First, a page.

• Wheat bran (unprocessed): 1/2 cup raw wheat bran has 6 grams usable carb, 12 grams fiber

About as Much Usable Carb as Fiber

Asparagus
Verywell / Alexandra Shytsman

These foods have an equal amount of usable carbs and fiber. They offer a perfect balance of the two and are also good choices for your diet.

  • Asparagus: 1 cup chopped asparagus has 2 grams usable carbs, 3 grams fiber
  • Celery: 1 cup chopped celery has 1.5 grams usable carb, 1.5 grams fiber
  • Eggplant (cooked): 1 cup cooked eggplant has 3 grams usable carb, 3 grams fiber
  • Mushrooms: 1 cup (155 grams) of mushrooms has 4 gram usable carb, 2 gram fiber
  • Radishes: 1 cup raw sliced radishes has 2 grams usable carb, 2 grams fiber
  • Red raspberries: 1 cup red raspberries has 8 grams usable carb, 9 grams fiber
  • Romaine lettuce: 1 cup raw romaine lettuce has 0.5 gram usable carbs, 1 gram fiber

High Fiber But Less Usable Carbs

Cooked cabbage
Verywell / Alexandra Shytsman

Even though these foods are high-fiber, they offer less fiber than usable carbs. They're still healthy, but you do want to keep the carb counts in mind.

  • Bell peppers: 1 cup raw, chopped bell peppers has 6 grams usable carb, 3 grams fiber
  • Cabbage (cooked): 1/2 cup cooked cabbage has 3 grams usable carb, 2 grams fiber
  • Cabbage (raw): 1 cup raw cabbage (89 grams) has 3 grams usable carb, 2 grams fiber
  • Nuts and seeds: Nuts and seeds vary, but most are high in fiber.
  • Snow peas (edible pod): 1 cup (63 grams) whole, raw snow peas has 3 grams usable carb, 2 grams fiber
  • Strawberries: 1/2 cup sliced strawberry halves (76 grams) has 4 grams usable carb, 2 grams fiber
  • Zucchini squash and other summer squash: 1 cup cooked summer squash (180 grams) has 5 grams usable carb, 2 grams fiber

Fiber Supplements

In some circumstances, fiber supplements can be helpful additions to a high-quality, nutritious diet. However, they should never take the place of eating high-fiber foods, which are also rich in antioxidants and other nutrients essential to health.

There is some evidence that simply taking fiber supplements in pill or powder form doesn’t carry the same benefits as when it is in food. Also, only the soluble, nonfermenting, gel-forming fiber has been clinically shown to have benefits. Furthermore, supplements are not regulated by the FDA so be certain that a third-party seal is on the packaging such as USP or NSF.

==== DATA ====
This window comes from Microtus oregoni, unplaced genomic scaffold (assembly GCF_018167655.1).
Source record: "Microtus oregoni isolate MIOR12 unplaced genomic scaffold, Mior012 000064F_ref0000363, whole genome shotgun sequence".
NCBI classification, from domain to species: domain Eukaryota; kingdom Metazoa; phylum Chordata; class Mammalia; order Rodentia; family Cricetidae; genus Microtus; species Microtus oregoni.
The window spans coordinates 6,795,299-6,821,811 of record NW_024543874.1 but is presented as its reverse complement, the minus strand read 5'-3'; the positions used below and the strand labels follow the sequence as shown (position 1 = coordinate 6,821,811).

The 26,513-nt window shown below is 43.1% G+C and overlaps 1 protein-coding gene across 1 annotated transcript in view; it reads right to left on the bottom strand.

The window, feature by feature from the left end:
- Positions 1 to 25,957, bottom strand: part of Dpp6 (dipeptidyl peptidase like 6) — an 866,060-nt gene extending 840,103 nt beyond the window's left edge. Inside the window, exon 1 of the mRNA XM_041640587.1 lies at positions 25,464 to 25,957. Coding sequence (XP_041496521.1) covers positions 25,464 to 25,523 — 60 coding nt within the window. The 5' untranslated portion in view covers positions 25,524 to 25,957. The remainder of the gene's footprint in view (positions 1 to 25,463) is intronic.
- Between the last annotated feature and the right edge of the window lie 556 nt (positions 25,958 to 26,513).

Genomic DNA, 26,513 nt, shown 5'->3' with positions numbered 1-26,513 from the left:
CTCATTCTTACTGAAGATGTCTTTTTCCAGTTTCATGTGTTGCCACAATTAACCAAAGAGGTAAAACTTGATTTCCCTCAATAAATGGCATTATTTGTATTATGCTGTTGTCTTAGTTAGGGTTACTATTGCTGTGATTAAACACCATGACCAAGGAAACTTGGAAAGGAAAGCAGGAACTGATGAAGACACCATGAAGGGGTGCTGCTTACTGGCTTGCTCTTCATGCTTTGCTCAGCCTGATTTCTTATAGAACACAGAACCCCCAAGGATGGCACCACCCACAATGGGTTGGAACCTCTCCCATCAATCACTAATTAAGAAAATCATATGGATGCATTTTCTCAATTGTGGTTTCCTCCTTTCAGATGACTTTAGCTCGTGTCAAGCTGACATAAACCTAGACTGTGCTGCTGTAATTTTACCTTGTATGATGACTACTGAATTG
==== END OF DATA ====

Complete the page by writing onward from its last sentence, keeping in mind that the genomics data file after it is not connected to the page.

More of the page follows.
Also, some high-fiber additives, such as wheat bran, contain compounds (phytates) that can block the absorption of some nutrients. Because of this, large amounts of phytates should be avoided.

Chitin and chitosan are common fiber supplements. However, it is derived from the shells of crustaceans and should be avoided anyone who is allergic to seafood.

Guidelines for Consuming Fiber

While fiber is essential to a healthy diet, there are some precautions to consider when increasing your intake.

  • Drink lots of water. Fiber can, in rare cases, cause choking (associated with supplements) or constipation if eaten with insufficient fluid. Therefore, be sure to drink plenty of water when taking fiber supplements or eating high-fiber foods.
  • Gradually increase consumption. If you are not used to eating a lot of fiber, increase the amount gradually to prevent intestinal distress.
  • Take medication long before/after fiber supplements. Since large amounts of fiber can reduce the absorption of some medications, it is best to take medication either an hour before or two hours after the fiber. Follow-up with a registered dietitian or your provider for more details.

A Word From Verywell

You won't lack for good sources of fiber when you are on a low-carb diet if you incorporate more vegetables, fruit, and bran in your meal plans. Your plate will be more colorful and appealing and you can enjoy a great variety of food.

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4 Sources
Verywell Fit uses only high-quality sources, including peer-reviewed studies, to support the facts within our articles. Read our editorial process to learn more about how we fact-check and keep our content accurate, reliable, and trustworthy.
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  2. Reynolds AN, Akerman AP, Mann J. Dietary fibre and whole grains in diabetes management: Systematic review and meta-analyses. Ma RCW, ed. PLoS Med. 2020;17(3):e1003053. doi:10.1371/journal.pmed.1003053

  3. Dahl WJ, Stewart ML. Position of the Academy of Nutrition and Dietetics: Health Implications of Dietary Fiber. J Acad Nutr Diet. 2015;115(11):1861-70. doi:10.1016/j.jand.2015.09.003

  4. McRorie JW. Evidence-based approach to fiber supplements and clinically meaningful health benefits, part 2: What to look for and how to recommend an effective fiber therapy. Nutr Today. 2015;50(2):90-97. doi:10.1097/NT.0000000000000089